I was on-board an afternoon flight from the EU, into the United States earlier last month.

This flight was delayed by about 3 hours, 30 minutes.

As this flight was delayed for over 3 hours, without any explanation provided to me, I contacted the Airline seeking compensation under EC Regulation 261/2004.

I've gotten a response back from them today, explaining that I'm not entitled to compensation as there was a fire alarm at the crew's hotel.
I assume this is the night before.

Is this a valid Extraordinary Circumstances exception under the EU 261/2004 Regulation?

  • 22
    You got the usual answer. This is normal. Just insist, but do not lose too much time. Prepare documentation for country authority. By insisting, you get from 10% to 60% probabilities to get compensation. With country authority you get 95% They just try to discourage people on valid cases. Commented Sep 16, 2019 at 15:54
  • 3
    Did the ground crew or flight crew truly not say anything about the reason for the delay? Regardless, you are entitled to evidence from the airline establishing that there really was an alarm and an explanation of why it delayed the flight. Do not believe anything they tell you unless it is supported by evidence from another source, preferably from a public authority like the fire department. As the article in Henning Makholm's answer points out, they have to give you the evidence to avoid paying the compensation; they can't get out of it just by making unsupported claims.
    – phoog
    Commented Sep 16, 2019 at 16:05
  • 2
    Airlines have standby crews (and aircraft). The level of standby crewing is set by economic factors (obviously related to the number of services that airline runs from an airport). I'd argue that if their standby provision is inadequate to avoid a service delay, that's the consequence of their business decision and they have to compensate. (The exception might be if it's a remote airport for that carrier where they run one flight a day or similar).
    – Rich
    Commented Sep 17, 2019 at 21:38

2 Answers 2


The courts (up to and including the European Court of Justice, which has the final say) have followed a slightly zig-zagging course in interpreting the "extraordinary circumstances" concept, so it is not possible to predict with 100% certainty how they'd deal with a case such as this where there's no explicit precedent. The best one can say is that the ECJ tends to be pretty consumer-friendly in its application of 261/2004 -- but that is not a guarantee.

Originally it appears that "extraordinary circumstances" were intended to speak about Eyjafjallajökull-level calamities that might bankrupt even a well-run airline if they had to compensate for everything. Over time, airlines have gotten away with applying it rather more broadly than that, but the general trend is in your favor. For example, it has been decided that random equipment failures that delay one particular flight/aircraft is not an extraordinary circumstance but a risk of doing business that the airline ought to factor into their fares.

Here's a write-up from a law firm specializing in these claims that looks like a good overview of the binding precedent that exists.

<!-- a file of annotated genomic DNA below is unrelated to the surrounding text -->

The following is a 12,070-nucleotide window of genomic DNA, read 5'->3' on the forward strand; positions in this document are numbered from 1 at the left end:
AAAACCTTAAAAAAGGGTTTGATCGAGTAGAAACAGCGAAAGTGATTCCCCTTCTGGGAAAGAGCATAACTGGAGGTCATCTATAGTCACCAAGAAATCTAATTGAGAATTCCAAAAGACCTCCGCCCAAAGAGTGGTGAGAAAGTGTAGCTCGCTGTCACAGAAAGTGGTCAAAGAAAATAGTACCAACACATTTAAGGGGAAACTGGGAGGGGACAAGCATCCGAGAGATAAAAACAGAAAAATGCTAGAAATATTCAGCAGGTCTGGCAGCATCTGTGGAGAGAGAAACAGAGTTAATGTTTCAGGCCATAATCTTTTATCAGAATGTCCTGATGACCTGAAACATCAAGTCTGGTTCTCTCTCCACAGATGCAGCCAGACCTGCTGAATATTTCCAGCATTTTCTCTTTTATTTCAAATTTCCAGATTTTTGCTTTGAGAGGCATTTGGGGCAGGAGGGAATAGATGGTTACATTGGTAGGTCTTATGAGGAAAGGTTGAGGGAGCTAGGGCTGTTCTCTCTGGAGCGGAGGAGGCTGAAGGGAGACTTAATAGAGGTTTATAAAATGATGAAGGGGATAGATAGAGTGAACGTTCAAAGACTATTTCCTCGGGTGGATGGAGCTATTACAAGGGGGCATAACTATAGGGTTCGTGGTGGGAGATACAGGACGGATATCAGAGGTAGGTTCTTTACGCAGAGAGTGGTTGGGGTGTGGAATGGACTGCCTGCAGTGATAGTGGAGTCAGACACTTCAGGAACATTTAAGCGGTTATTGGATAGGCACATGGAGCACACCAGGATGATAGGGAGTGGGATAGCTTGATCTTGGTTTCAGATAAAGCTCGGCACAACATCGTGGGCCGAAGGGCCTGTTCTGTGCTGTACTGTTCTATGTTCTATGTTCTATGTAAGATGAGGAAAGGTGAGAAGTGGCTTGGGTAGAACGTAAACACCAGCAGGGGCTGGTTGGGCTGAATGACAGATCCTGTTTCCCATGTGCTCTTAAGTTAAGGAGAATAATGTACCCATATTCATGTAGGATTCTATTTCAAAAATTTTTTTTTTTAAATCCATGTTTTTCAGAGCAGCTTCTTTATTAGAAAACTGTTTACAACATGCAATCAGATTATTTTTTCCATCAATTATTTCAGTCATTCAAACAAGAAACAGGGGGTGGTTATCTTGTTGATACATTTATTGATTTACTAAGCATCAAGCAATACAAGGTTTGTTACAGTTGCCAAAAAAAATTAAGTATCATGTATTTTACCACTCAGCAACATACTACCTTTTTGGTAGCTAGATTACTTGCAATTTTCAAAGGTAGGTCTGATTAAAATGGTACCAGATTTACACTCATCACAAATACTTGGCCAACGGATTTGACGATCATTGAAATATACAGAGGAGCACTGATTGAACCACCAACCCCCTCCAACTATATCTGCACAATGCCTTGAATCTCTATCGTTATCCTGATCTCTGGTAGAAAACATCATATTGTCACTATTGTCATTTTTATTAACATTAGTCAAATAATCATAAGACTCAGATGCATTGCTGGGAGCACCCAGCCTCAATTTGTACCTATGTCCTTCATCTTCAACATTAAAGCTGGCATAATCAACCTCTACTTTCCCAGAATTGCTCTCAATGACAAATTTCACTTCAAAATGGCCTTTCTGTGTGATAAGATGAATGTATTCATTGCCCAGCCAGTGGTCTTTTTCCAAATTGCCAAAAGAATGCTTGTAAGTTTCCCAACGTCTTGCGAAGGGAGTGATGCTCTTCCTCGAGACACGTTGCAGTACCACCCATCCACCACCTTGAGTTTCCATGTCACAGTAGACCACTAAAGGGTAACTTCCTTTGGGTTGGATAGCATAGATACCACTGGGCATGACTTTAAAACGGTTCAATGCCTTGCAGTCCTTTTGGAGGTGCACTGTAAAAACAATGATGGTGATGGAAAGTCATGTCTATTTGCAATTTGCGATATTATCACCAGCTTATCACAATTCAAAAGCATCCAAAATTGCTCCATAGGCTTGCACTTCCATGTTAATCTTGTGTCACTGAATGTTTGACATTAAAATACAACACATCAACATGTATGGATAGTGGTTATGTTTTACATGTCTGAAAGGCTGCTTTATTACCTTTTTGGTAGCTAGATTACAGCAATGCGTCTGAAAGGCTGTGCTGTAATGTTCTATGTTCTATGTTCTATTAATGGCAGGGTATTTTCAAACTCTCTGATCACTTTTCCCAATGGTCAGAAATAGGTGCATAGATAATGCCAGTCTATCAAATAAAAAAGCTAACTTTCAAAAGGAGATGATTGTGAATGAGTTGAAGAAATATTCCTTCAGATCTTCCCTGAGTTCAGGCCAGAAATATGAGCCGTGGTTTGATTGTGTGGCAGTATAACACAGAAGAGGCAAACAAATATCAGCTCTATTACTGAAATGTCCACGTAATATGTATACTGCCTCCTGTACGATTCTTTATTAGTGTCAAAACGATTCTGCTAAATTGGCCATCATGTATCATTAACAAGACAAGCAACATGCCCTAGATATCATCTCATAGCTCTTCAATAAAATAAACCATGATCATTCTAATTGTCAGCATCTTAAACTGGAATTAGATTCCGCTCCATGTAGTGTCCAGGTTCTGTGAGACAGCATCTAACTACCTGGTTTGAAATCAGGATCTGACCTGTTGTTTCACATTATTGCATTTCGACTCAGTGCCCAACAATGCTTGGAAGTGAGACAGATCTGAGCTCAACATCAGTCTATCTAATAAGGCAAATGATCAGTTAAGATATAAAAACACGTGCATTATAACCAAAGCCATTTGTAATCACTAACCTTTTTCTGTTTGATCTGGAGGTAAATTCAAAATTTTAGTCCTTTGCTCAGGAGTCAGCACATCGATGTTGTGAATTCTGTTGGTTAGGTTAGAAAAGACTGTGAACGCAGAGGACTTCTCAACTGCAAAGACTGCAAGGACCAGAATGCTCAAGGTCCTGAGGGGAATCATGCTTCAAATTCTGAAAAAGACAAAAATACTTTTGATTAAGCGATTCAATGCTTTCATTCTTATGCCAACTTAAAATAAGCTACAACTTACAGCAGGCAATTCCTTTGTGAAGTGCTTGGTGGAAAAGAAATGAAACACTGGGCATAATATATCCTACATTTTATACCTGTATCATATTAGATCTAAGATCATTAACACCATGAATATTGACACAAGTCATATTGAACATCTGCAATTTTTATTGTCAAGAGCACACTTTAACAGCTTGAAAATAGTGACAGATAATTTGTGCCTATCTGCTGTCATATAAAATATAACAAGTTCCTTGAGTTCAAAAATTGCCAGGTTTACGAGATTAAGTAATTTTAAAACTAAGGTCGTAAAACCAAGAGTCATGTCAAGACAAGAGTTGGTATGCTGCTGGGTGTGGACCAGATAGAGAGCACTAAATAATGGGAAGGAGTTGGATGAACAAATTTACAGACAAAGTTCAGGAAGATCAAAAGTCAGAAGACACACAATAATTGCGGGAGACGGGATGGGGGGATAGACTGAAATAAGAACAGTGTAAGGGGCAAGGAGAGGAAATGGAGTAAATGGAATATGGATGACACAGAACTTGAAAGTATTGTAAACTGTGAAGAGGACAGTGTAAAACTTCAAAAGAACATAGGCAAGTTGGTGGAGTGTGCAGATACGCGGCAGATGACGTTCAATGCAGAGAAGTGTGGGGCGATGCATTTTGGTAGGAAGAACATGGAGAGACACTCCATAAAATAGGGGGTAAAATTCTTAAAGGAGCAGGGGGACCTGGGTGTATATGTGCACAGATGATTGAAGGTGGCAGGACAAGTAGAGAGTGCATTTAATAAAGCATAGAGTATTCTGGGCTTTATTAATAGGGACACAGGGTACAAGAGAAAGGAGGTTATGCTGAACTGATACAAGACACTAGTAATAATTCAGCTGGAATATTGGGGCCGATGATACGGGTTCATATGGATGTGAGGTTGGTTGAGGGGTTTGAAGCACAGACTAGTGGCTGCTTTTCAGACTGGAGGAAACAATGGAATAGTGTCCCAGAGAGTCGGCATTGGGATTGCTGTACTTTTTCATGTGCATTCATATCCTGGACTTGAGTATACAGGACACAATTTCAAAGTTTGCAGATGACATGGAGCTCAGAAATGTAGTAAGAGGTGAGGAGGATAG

Now, even assuming that you are entitled to compensation in your situation, you may have to sue (or make a credible threat to sue) the airline to collect on it. In principle you can ask the relevant National Enforcement Body for an intervention, but in practice they're pretty toothless when the airline is set on refusing compensation. So you would have to decide whether to

  • give up, or
  • duke it out yourself in small claims court (cheap but risky if the airline's lawyers can sow enough doubt about whether the circumstances are extraordinary are not), or
  • go to one of the many legal agencies that specialize in compensation claims on a no-cure-no-pay basis. They may or may not want to deal with your particular facts, given the legal uncertainty of how "extraordinary circumstances" apply here. On the other hand, even if they think it's an edge case that will be costly to litigate, they might still be willing to do so for their usual cut of compensation, as a loss leader for publicity reasons.
  • hire an ordinary practicing lawyer. If you can't get the compensation mills to touch the case, this comes with a great risk of costing you a lot of money for a small and uncertain gain, so be very careful about choosing this. In some countries it's common for home insurances to provide some legal cover, and if that is applicable to you the risk calculation might be different. Where this is available, typically the lawyer will deal with the insurance for you.
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    The article you link to suggests to me that the fire alarm would constitute an extraordinary circumstance, since it's not "inherent in the normal exercise of activity," but that the passenger is entitled to and should request evidence supporting the claim that there was a fire alarm and an explanation of why a fire alarm at that time delayed the crew.
    – phoog
    Commented Sep 16, 2019 at 16:06
  • 3
    I would always first try to make the claim myself, then try the national enforcement body and only use a "enforcement website" as a last resort. While you cannot force the airline to pay without a lawsuit, many will simply pay up when they see the you won't let go and the odds are against them. (Also the burden of proof is on the airline, not on you).
    – averell
    Commented Sep 17, 2019 at 6:24
  • 1
    I think the key to random equipment failures is that it covers equipment owned or at least maintained by the airline itself. It would be undesirable to reward sloppy maintenance, so it makes sense to assign that risk to the airline. But a fire alarm in a hotel? That's not under control of the airline.